A friend recently sent me this publication from Empiritrage: Volatility-Based Allocation. I encourage reading the document as the strategy is interesting, and a basic understanding of what they are testing will be necessary to understanding my article.
The general idea behind the strategy is to use two $VIX moving averages (10 and 30 day) and a 12 month moving average (250 day) to create Risk-on, Risk-off regimes for 5 asset classes:
- SP500 Index ($SPY)
- FTSE NAREIT All Equity REITS Total Return Index—benchmark for REITs ($IYR)
- MSCI EAFE Index—benchmark for investment in equity markets outside of U.S. and Canada ($EFA)
- MSCI EEM Index—benchmark for investment in emerging markets ($EEM)
- Merrill Lynch 7-10 year government bond index ($IEF)
A quick glance at slide 3 of the publication will provide a graphic presentation of how VBA works.
The backtested results presented in the publication were decent enough for me to consider adding VBA to my own portfolio. But before doing so, I wanted to see what would happen if tradeable securities were used instead of the total return indices (which are not able to be bought and sold).
I’m not sure what to make of the dividend distributions that are part the total return indices but not the price indices. My data is all price indices, meaning it is dividend adjusted. In real life, would trading in and out of $SPY or other tradeable asset classes mean missing some dividend distributions? I think it would, and I’m not sure how Empiritrage took that into account. I have sent them an email with a link to this post in case I have erred or in case they want to provide some clarity.
We can assume, since I will be using price indices (ETFs, actually) for testing the system, that my results will not be as good as their results since dividends will not be included. Other considerations are that ETFs do not perfectly track their underlying indices and can be subject to bid/ask and liquidity issues. I am also including a return on cash via $SHY (iShares 1-3 Treasury Bond ETF), but I have not calculated the return the same as Empiritrage as they used T-Bills. My goal is to test how VBA would work in real-life for a real person who chooses to manage his or her long term accounts. I will test the strategy over the data and securities that such a person is likely to have available.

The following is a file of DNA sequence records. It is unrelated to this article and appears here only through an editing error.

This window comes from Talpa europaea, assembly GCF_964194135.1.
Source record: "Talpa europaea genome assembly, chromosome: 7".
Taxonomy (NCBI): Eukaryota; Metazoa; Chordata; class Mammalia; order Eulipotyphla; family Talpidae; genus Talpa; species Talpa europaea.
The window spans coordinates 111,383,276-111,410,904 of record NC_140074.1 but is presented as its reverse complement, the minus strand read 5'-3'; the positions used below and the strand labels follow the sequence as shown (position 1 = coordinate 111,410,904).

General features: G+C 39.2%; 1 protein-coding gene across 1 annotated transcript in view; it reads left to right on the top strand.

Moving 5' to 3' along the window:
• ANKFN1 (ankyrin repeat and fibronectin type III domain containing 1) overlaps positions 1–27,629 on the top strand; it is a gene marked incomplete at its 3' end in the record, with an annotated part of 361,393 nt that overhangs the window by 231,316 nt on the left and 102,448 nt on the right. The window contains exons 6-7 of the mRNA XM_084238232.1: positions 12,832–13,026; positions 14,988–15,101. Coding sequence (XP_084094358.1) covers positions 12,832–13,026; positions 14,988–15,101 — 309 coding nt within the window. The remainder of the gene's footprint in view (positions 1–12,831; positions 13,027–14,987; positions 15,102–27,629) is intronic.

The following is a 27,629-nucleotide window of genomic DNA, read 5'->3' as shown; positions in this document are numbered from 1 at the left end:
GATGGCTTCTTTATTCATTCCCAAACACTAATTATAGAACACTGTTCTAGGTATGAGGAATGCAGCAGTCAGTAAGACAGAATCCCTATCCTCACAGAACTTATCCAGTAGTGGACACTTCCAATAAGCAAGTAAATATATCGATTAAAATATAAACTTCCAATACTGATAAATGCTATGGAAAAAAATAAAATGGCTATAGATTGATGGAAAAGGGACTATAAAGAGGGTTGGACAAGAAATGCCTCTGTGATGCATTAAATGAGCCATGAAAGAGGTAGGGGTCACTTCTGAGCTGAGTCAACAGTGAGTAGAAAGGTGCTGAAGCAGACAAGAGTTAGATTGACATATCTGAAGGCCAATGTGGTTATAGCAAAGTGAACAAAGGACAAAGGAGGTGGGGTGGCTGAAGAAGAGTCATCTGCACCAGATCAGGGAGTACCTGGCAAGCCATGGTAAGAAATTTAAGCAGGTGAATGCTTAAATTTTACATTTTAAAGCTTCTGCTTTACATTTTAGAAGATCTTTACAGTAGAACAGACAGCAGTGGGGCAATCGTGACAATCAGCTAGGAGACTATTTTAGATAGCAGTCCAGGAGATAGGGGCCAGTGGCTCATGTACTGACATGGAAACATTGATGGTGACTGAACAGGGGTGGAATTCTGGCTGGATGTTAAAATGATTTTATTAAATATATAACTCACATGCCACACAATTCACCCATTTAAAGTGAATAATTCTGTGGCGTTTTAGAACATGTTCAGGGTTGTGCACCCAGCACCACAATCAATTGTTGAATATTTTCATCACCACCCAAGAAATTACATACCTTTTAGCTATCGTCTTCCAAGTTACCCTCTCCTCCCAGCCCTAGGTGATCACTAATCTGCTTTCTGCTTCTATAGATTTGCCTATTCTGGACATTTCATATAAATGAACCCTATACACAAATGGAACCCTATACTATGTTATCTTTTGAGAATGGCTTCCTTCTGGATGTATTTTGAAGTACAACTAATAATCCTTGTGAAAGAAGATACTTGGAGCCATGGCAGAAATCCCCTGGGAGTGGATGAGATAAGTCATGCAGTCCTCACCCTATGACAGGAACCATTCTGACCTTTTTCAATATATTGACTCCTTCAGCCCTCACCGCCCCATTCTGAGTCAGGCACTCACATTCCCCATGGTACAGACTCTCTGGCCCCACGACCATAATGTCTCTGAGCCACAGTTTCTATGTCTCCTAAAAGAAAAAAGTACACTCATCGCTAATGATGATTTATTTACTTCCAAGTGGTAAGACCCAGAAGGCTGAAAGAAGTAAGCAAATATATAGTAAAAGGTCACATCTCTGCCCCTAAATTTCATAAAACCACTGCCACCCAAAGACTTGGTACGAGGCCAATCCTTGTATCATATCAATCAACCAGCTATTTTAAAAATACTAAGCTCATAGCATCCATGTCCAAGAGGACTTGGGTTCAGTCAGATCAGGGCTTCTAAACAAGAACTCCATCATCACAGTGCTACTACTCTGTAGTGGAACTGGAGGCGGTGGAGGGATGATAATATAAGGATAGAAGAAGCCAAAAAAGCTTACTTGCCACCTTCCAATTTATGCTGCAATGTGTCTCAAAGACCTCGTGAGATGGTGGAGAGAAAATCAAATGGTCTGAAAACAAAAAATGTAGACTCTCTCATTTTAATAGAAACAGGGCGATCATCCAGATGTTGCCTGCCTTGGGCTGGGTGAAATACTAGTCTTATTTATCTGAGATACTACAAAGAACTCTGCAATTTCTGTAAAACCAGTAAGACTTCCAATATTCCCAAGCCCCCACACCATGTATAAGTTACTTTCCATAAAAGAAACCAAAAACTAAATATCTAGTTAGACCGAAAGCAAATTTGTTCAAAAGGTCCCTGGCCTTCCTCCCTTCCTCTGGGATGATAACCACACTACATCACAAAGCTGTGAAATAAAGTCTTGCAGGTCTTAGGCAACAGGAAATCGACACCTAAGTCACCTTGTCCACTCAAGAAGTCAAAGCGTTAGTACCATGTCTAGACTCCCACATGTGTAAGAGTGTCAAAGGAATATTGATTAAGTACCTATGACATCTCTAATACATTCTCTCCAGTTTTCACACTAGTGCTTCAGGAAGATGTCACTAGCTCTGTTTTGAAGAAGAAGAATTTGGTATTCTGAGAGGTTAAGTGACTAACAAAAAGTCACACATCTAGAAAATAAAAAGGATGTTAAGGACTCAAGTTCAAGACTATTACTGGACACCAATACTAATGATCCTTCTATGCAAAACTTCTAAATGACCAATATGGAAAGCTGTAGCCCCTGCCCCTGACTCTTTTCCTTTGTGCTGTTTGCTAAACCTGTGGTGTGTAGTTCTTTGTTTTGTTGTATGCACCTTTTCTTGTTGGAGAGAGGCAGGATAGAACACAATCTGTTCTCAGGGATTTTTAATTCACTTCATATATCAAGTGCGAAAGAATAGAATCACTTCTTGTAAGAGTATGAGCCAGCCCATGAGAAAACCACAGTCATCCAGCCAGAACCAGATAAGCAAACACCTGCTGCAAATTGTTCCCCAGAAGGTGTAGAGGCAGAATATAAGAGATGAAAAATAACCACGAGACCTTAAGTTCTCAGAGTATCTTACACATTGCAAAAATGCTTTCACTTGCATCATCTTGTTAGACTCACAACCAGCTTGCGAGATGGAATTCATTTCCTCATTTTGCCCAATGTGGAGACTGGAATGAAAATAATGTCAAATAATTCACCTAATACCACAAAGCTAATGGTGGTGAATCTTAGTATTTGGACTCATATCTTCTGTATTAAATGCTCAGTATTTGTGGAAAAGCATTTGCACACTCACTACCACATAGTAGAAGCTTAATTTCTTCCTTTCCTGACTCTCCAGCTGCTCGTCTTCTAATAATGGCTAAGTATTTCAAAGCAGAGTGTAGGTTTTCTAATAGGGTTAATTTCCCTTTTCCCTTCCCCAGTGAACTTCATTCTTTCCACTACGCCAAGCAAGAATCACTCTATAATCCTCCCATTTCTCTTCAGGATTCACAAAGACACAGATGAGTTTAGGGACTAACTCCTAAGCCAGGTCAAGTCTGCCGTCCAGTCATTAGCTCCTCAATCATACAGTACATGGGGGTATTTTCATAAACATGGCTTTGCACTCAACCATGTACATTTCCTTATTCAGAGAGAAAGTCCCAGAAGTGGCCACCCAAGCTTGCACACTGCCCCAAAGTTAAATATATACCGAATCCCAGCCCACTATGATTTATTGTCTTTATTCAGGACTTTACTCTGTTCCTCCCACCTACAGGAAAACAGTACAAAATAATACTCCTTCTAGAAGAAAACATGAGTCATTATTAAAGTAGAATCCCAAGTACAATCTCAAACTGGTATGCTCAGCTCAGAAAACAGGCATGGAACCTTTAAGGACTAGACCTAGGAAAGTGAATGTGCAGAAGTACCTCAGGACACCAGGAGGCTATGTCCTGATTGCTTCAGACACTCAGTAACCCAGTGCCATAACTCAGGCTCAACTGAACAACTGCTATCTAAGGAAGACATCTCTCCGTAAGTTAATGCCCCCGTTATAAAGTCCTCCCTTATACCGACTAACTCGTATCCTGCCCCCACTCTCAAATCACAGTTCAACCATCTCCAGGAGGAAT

I will present my results much the same way Empiritrage did, for the sake of easy comparison. All results are frictionless, meaning commissions and slippage have not been included. Trades are made and portfolios are rebalanced once a month, on the first trading day of the month.
It has been a rough decade for these asset classes. While $EEM returned 15.30%, its maximum system % drawdown was a killer. The Core 5 EW, which is simply all five classes held in equal weights, also had a killer maximum drawdown. What Empiritrage is seeking to accomplish is to replicate the returns without the risk.
Let’s see if their volatility-based allocation strategy is able to do that.
The volatility-based allocation (VBA $SPY) was able to come close to the $SPY benchmark return while significantly lowering risk metrics.
- Exposure was reduced by roughly 60%
- Maximum System % Drawdown was reduced by 80%
- Sharpe Ratio more than doubled compared to the other strategies.
If the goal is to beat the S&P 500 and include some downside protection, the ROC(5,252) and MA(2,12) have accomplished it. But with increased CAGR comes increased risk. I do not think it is possible to separate the good from the bad, but the VBA strategy shows on $SPY that it is possible to keep most of the good and throw out most of the bad.
The Volatility-Based Allocation Equity Curve
Click on the charts to make them bigger…
Upon seeing the equity curve, I started thinking that it would be hard to stick with this system from 2003 – 2006 when the market was steadily trending up and the system was losing money. And therein lies the system trader’s dilemma.
The next post will take a look at how this strategy has worked with the other 4 asset classes, and will then run the strategy over all 5 classes equally weighted. If there are any questions, please let me know in the comments. I have glossed over quite a few of the specifics in order to make this post manageable.
Exit question: Is the market making a huge triple top?